Joseph Louis Gay-Lussac - Research Article from Science and Its Times

This encyclopedia article consists of approximately 3 pages of information about Joseph Louis Gay-Lussac.
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1778-1850

French Chemist and Physicist

Joseph Gay-Lussac was a versatile scientist who made numerous contributions to chemistry and physics, including groundbreaking work in the study of gases, the formulation of a law of combining volumes for chemical reactions, and the development and application of techniques for chemical analysis.

Gay-Lussac graduated from the Ecole Polytechnique in Paris in 1797. Accepting a position as an assistant to Claude Louis Berthollet (1748-1822) in 1801, he became a member of a group of young scientists who lived near Berthollet's private laboratory in the town of Arcueil. This group is now known as the Arcueil circle or the Laplacian school. The latter name is due to the influence of Pierre Simon Laplace (1749-1827), who believed that the application of Newtonian physics to chemical changes would lead to an understanding of chemistry comparable to the quantitative explanations for such physical phenomena as...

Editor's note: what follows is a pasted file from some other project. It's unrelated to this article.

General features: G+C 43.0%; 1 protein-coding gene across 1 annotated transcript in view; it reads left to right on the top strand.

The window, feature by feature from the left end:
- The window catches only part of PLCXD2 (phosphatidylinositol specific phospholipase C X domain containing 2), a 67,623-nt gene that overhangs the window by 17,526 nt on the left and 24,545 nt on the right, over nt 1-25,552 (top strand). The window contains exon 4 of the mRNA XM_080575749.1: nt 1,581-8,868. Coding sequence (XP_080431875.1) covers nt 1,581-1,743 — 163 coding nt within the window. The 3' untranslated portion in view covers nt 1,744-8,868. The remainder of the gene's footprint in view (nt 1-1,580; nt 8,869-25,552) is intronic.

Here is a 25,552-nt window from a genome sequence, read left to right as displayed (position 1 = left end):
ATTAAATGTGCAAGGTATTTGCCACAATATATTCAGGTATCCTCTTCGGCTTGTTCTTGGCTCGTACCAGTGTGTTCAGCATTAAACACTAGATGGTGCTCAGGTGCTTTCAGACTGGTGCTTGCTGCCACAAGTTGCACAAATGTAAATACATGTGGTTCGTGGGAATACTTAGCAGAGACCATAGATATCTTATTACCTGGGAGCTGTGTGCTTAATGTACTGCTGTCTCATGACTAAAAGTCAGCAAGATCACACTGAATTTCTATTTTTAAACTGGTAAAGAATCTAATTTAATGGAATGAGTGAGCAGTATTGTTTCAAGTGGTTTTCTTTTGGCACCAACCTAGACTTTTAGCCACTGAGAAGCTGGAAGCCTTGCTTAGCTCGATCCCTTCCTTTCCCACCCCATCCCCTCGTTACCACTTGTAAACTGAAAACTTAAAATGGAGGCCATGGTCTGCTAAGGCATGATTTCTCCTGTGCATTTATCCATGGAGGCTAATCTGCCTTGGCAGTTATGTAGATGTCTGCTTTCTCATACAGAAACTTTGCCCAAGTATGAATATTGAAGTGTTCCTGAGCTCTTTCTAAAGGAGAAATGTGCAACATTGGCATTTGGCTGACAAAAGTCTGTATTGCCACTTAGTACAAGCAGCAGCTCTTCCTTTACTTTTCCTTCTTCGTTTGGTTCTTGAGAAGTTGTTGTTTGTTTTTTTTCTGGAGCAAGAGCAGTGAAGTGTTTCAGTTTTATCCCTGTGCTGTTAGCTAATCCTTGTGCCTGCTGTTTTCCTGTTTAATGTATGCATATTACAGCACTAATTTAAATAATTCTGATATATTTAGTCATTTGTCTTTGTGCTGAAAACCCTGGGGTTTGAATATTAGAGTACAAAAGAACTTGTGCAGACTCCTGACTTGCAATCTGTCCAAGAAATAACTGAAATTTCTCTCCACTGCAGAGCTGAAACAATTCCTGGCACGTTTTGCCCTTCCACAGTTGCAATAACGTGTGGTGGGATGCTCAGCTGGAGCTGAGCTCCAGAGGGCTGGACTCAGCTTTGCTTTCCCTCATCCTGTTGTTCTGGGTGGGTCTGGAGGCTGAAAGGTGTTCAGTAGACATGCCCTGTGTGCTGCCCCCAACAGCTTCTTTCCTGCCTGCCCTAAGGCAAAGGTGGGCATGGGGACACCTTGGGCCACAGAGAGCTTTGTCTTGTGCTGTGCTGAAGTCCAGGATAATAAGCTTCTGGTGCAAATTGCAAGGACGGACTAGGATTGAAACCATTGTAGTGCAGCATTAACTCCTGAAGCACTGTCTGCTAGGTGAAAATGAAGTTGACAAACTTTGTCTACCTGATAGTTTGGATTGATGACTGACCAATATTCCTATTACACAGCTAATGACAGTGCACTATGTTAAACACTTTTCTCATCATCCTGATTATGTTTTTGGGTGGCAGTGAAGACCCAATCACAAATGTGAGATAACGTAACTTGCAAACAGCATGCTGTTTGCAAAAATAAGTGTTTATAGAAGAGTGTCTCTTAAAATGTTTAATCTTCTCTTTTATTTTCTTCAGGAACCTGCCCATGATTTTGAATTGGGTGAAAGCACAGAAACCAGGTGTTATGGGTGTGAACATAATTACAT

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This section contains 638 words
(approx. 3 pages at 300 words per page)
Buy the Joseph Louis Gay-Lussac Encyclopedia Article
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Joseph Louis Gay-Lussac from Gale. ©2005-2006 Thomson Gale, a part of the Thomson Corporation. All rights reserved.
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